White has said he believes the raid was influenced by the state of Nebraska to investigate Ho-Chunk and its Rock River Manufacturing subsidiary to help the state gain advantage in a tax dispute.

The raid also took place as the tribe’s attorneys were fighting the U.S. Department of Justice over whether the Winnebago Tribe is required to provide its tobacco sales records to the federal government.

The tribe is scheduled to present its appeal in the case Thursday before the U.S. Court of Appeals in Washington, D.C.

“Any scenario that you’re going to deal with from us, we’re going to come in complaining because there we were just minding our own business and somebody just came in and took something,” Morgan said.

Winnebago chairman Frank White, center left, and tribal council member Jim Snow, center right, speak with lobbyists and state senators at a legislative luncheon hosted at the State Capitol in Lincoln, Nebraska, on March 13, 2018. Photo by Kevin Abourezk

He said the tribe has had to build nearly every aspect of its economy from the ground up in order to give its members the same economic opportunities that those living off reservations routinely enjoy.

He said Ho-Chunk Inc. has been a major part of that effort, providing millions in economic revenue each year to the tribe and employing 1,200 people around the globe, including 200 on the reservation alone.

Nearly a third of the tribe’s taxes that it collects from cigarette sales – or the “the tobacco tax that causes us trouble sometimes,” as he put it wrly – is put into a community development fund that has provided matching grants to more than 30 community improvement projects, he said.

“We’re trying to kick start what everybody takes for granted in this country on our reservation,” he said.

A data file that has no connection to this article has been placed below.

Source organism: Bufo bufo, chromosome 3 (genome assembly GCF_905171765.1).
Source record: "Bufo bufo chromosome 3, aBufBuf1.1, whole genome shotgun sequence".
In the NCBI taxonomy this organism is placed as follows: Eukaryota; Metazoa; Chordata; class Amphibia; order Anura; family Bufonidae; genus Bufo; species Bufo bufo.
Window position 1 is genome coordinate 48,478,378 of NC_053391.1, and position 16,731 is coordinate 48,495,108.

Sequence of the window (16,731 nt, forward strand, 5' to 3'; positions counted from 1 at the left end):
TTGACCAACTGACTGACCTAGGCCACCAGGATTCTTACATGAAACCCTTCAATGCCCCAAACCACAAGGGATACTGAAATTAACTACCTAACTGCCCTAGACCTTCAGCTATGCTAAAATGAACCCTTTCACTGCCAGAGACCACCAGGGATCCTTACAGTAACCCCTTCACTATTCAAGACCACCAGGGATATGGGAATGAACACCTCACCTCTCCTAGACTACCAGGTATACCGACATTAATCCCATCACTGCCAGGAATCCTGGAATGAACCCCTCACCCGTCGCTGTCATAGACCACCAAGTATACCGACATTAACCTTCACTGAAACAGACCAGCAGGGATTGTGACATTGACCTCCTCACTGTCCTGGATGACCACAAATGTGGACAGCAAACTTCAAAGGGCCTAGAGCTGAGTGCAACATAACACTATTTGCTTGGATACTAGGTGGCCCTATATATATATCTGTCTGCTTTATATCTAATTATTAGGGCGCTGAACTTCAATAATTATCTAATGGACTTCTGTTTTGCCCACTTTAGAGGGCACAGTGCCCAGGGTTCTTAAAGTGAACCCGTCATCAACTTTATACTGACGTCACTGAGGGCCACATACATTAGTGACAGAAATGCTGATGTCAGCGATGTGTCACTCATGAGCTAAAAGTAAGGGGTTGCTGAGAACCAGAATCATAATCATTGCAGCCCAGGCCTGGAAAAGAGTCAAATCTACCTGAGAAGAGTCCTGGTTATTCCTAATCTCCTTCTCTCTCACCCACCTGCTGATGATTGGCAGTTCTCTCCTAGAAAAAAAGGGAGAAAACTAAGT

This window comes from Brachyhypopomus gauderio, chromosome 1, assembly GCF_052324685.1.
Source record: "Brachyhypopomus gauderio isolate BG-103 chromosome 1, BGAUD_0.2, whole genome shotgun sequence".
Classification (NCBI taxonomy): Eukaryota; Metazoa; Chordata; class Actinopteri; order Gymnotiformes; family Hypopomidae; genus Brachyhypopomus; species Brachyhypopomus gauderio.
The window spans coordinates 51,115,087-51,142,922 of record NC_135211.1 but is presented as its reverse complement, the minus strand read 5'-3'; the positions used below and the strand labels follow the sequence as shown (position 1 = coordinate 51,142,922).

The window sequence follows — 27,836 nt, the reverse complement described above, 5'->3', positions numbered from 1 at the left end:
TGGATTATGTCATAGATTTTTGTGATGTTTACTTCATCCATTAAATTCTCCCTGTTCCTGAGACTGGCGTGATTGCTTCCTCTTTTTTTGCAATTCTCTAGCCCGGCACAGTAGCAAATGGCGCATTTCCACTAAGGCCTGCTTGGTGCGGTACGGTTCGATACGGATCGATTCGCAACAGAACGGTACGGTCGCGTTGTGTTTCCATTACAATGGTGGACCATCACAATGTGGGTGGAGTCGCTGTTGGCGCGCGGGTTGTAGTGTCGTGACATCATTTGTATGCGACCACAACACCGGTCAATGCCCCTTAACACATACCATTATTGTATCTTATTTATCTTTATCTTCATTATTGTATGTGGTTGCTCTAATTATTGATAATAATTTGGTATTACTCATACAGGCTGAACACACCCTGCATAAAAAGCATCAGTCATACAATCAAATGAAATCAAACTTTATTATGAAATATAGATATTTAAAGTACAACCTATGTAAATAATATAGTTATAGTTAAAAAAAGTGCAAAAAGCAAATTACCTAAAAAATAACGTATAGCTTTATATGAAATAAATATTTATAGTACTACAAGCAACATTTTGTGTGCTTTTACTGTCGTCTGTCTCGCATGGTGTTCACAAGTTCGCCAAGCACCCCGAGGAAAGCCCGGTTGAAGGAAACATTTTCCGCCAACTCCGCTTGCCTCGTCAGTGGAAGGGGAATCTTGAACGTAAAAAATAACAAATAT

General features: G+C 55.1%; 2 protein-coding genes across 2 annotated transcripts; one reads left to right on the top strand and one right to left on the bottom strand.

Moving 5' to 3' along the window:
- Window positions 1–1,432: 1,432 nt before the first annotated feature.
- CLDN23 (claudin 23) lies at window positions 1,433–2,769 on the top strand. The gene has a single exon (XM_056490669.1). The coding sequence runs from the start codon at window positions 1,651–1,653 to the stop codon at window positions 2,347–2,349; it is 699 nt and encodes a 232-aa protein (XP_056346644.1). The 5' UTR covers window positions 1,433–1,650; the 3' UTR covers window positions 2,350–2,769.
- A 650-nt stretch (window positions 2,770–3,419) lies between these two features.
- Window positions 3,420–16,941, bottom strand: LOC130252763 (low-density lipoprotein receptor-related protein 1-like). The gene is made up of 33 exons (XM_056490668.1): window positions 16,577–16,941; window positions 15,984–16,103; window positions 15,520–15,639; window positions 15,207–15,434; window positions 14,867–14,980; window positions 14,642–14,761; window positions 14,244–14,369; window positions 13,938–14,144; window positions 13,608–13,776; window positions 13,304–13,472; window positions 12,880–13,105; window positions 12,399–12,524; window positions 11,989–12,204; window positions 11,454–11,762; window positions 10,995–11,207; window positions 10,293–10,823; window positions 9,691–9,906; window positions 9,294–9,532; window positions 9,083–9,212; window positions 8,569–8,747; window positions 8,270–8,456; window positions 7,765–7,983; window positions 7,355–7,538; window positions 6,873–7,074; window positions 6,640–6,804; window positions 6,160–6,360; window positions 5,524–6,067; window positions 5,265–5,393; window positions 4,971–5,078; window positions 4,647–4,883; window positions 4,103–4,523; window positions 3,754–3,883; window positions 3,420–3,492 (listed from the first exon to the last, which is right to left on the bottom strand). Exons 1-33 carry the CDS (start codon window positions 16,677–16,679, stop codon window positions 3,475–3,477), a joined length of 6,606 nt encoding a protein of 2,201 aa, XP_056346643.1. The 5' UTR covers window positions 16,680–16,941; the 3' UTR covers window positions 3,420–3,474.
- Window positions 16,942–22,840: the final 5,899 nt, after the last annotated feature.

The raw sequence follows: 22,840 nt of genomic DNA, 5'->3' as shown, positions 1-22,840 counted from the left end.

The tribe provides mortgage down payment assistance, to the tune of up to $65,000 per home buyer, to its tribal members and has provided $2.3 million in such assistance to 52 tribal members since 2002.


The Winnebago Tribe is now eyeing a major redevelopment of 40 acres north of its Ho-Chunk Village on the north end of its community. The development will include retail, parks, apartments and housing “on a rolling hill,” Morgan said.

“This will set us up for the next 20-25 years,” he said. "Winnebago should maybe even double in size in the next 20 years.”

The tribe is also currently helping the city of South Sioux City redevelop 200 acres of riverfront property along the Missouri River into new homes and has already completed several major projects in Sioux City, Iowa, including purchase of a high-rise known as Ho-Chunk Centre and renovation of older buildings that it has turned into upscale apartments.

“The Winnebago Tribe, its success is spilling over into the other regions,” he said.

He said the tribe also has begun installing hundreds of solar panels across the reservation. All of these efforts, Morgan said, are designed to help the tribe become self-sufficient.

“We sort of live in this world of paranoia and worry somebody’s going to take something from us,” he said. “I don’t know why. We’re just minding our own business, right?”

Ho-Chunk Inc. owns Indianz.Com. The website operates independently of the subsidiary involved in the tobacco business.